Like all Americans, I learned to bake using measuring cups and spoons, and have written all of my cookbooks, including baking books, using these standard American measures. When I lived in France, where cooks use weights for dry ingredients (as well as poetic measures like une noix de beurre, une pointe d'ail, a soupçon of this, a poignée of that), and bakers use them for both dry and wet ingredients, I began to see that using weights was a much easier and more accurate way to cook. But my editors have always insisted on measures. They might concede a metric conversion chart, hidden away in the appendix of the book, but they are convinced that American cooks will not buy cookbooks unless the traditional American measures are used.
I recommend anybody who has doubts about the merits of weights over measures do this exercise as well: Measure 1 cup of flour 10 times and weigh it each time on a digital scale set to grams (grams are much more precise than ounces, as there are approximately 30 grams in an ounce). I guarantee you that you will get 10 different values.
If you want consistency in your baking, weights are the only way to go. Plus, using a scale makes the whole process of baking go much more quickly. You can scale an ingredient much more quickly than you can measure it. Scale all of your ingredients, set them up in the order in which you'll use them, and you're ready to go.
Having thrown in my measuring cups for a scale once and for all, I decided to go back to one of my oldest recipes, a signature mixed grains bread that I've been making since before I began my career as a cook, and reconfigure the recipe using metric weights. One by one, I will do this with every baked good in my repertoire, most of which involve whole grains, which vary tremendously in density, depending on the way they were ground. I do use cups in the recipe instructions, but as a delivery tool for adding grains or flours to dough, not as a measure.
Mixed Grains Bread
Yield: 2 loaves
This was my signature bread when I began cooking in the '70s and it's still a family favorite. It's a dense, sweet, soft-crusted nourishing loaf, well suited for toast but not for sopping up sauces or soup the way a more porous bread would be.
For the sponge:
675 grams (3 cups) lukewarm water
50 grams (2 tablespoons) honey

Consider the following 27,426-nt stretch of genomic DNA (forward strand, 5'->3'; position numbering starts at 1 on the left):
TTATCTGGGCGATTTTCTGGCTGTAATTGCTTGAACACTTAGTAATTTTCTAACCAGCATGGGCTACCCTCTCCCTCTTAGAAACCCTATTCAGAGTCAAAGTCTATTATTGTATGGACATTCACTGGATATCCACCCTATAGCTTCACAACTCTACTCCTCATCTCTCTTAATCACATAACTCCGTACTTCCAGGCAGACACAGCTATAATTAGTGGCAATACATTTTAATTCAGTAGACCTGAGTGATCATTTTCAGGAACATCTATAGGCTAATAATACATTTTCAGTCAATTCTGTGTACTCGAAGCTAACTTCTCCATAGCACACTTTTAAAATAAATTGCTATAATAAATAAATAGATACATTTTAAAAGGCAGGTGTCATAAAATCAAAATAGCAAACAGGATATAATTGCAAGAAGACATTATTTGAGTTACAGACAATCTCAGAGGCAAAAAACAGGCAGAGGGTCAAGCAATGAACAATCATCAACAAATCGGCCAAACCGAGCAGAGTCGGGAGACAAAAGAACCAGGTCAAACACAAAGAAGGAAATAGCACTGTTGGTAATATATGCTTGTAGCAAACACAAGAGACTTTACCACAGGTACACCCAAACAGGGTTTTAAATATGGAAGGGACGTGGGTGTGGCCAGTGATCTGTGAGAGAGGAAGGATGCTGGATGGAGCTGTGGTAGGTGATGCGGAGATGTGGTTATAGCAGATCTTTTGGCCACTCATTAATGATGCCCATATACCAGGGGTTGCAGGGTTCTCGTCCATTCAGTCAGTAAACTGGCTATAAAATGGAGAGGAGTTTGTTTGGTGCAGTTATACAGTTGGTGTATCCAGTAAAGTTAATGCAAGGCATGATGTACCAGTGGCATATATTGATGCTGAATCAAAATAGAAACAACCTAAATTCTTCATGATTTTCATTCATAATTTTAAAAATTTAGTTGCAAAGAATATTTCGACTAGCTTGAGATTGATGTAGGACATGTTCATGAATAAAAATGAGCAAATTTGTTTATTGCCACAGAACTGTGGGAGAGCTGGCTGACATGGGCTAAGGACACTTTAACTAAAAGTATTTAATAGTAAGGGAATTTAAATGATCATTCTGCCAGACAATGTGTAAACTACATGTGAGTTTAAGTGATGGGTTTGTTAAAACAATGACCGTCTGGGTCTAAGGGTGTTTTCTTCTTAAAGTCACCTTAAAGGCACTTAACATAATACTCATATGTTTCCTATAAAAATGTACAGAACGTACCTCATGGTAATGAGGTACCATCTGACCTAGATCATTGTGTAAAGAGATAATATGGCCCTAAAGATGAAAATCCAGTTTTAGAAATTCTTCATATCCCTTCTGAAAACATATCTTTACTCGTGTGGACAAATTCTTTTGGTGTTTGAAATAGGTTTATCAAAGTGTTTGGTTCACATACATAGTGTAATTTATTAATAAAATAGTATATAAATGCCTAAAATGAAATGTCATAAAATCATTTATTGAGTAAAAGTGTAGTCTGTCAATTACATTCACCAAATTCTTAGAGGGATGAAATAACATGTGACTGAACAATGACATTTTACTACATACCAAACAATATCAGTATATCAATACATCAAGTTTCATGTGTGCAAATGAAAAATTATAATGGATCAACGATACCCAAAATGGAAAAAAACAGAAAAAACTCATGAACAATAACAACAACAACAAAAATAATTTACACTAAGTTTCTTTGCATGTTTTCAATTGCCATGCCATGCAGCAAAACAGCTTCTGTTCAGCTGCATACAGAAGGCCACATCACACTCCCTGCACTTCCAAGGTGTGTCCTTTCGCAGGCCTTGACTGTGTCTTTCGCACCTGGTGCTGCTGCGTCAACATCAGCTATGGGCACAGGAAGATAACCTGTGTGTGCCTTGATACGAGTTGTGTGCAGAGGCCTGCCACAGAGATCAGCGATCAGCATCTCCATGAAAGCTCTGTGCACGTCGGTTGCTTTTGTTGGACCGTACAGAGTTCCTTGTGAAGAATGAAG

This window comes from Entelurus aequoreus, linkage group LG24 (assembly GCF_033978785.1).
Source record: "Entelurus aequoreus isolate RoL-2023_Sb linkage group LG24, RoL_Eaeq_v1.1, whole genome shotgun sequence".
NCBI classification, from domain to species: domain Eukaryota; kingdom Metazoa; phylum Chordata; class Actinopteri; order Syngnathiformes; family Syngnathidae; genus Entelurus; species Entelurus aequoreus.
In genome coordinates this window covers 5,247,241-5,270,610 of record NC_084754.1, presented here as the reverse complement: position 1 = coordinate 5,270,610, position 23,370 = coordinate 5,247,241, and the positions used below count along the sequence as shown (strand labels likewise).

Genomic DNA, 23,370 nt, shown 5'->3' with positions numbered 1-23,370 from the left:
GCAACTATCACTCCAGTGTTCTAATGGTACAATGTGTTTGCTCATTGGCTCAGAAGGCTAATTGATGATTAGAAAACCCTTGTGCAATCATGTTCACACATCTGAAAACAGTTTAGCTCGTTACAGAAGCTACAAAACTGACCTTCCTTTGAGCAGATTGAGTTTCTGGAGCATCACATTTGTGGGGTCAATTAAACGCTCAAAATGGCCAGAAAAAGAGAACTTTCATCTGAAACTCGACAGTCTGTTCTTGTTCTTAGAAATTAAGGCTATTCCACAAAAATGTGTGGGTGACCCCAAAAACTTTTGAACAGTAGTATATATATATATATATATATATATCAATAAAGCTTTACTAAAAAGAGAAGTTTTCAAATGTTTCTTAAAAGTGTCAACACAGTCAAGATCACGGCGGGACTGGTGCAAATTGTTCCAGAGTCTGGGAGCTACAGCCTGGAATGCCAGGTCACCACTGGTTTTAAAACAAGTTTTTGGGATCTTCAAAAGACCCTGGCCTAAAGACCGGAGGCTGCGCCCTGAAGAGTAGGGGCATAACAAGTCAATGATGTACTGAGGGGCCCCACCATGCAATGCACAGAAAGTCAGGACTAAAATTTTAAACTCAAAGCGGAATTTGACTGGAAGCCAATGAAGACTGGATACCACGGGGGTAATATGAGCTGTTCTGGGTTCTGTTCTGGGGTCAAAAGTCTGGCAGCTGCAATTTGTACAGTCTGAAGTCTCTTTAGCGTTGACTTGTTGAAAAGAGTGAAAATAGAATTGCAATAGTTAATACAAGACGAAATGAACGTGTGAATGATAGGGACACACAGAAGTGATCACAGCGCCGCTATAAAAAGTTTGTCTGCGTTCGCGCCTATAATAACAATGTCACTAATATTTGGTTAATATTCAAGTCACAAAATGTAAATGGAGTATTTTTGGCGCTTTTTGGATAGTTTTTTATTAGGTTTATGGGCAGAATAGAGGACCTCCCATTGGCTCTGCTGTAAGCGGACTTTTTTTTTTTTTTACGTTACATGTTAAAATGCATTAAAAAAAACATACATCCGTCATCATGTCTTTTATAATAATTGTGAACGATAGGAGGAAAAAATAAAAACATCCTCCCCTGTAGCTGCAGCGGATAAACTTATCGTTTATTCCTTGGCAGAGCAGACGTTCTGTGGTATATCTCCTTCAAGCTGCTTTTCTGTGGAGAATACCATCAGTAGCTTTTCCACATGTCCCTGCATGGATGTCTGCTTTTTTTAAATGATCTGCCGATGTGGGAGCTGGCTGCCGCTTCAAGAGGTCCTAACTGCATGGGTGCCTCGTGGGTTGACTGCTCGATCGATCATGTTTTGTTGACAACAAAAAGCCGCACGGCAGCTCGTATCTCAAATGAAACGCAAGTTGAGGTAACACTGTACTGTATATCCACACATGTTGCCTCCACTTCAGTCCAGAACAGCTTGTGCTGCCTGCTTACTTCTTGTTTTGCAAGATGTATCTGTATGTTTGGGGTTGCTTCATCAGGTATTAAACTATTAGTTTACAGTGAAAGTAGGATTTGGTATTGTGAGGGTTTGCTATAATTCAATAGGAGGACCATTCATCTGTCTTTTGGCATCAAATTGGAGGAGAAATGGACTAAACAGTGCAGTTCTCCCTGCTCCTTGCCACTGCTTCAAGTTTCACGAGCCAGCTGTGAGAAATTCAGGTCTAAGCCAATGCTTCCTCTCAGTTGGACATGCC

40 grams (2 tablespoons) blackstrap molasses
10 grams (1 level tablespoon) active dry yeast
300 grams (approx. 2 cups) whole wheat flour
275 grams (approx. 2 cups) unbleached white flour
For the bread:
50 grams (¼ cup) canola oil
20 grams (scant tablespoon) sea salt
150 grams (approx. 1½ cups) oatmeal or a mix of oats and other flakes
100 grams (approx. ⅔ cup) bulgur or cracked wheat
100 grams (approx. ¾ cup) quinoa flour or millet flour
225 grams (approx. 1½ cups) whole wheat flour
20 grams (approx. 2 scant tablespoons) sesame seeds
Egg wash made with 1 egg beaten with 1 tablespoon water
- Make the sponge. In a large bowl, combine the yeast and water and stir until dissolved. Stir in the honey and molasses. Whisk in the flours, a cup at a time. Stir or whisk this mixture 100 times, about 2 minutes. Scrape down the sides of the bowl with a spatula, cover tightly with plastic and leave to rise in a warm spot for 1 hour, until bubbly.
- Add the oil to the sponge and fold in, using a large spoon or spatula. Add the salt and fold in. Fold in the grains, a cup at a time. By now the dough will be very thick and you should be able to scrape it out of the bowl in one amorphous piece. Place a half cup of flour on your work surface and scrape out the dough. Use a paddle to help fold the dough over to knead until it has absorbed the flour on your work surface, then flour your hands and knead the dough for 10 minutes, adding more flour as necessary, until the dough is elastic. Resist the temptation to add too much flour. Just keep scraping off the dough that sticks to your hands and keep them lightly floured. The dough will be very dense, not at all like wet doughs made with only flour and water; but it will still behave like dough when it is sufficiently kneaded, springing back slowly when you press it with your finger. Shape the dense, slightly tacky dough into a ball. Rinse and dry your bowl and coat with oil. Place the dough in it, then flip it over so that it is coated with oil. Cover the bowl tightly with plastic wrap and set in a warm spot to rise for 1 hour, or until doubled.
- Punch down the dough again, cover the bowl and allow to rise for another hour.
- Preheat the oven to 375 F. Divide the dough in two and shape into loaves. Place half the sesame seeds on your work surface and roll the top of one shaped loaf back and forth over the seeds until the surface is coated. Repeat with the remaining loaf and seeds. Oil 2 9-by-5-inch bread pans and place the loaves in the pans, seam side up first, then seam side down. Using a sharp knife, cut two or three ¼-inch deep slashes across the top of each loaf. Cover with a damp towel and allow to rise for 30 to 45 minutes, until the surface of the loaves has risen well above the edges of the pans.
- Gently brush the loaves with egg wash and place in the oven. Bake 50 to 60 minutes, brushing again with egg wash after 30 minutes. The bread is done when it is golden brown and responds to tapping with a hollow sound. Remove from the pans and cool on a rack.
Advance preparation: These loaves freeze well for several weeks, wrapped airtight. The bread will keep for about 5 days if you can keep it around for that long.
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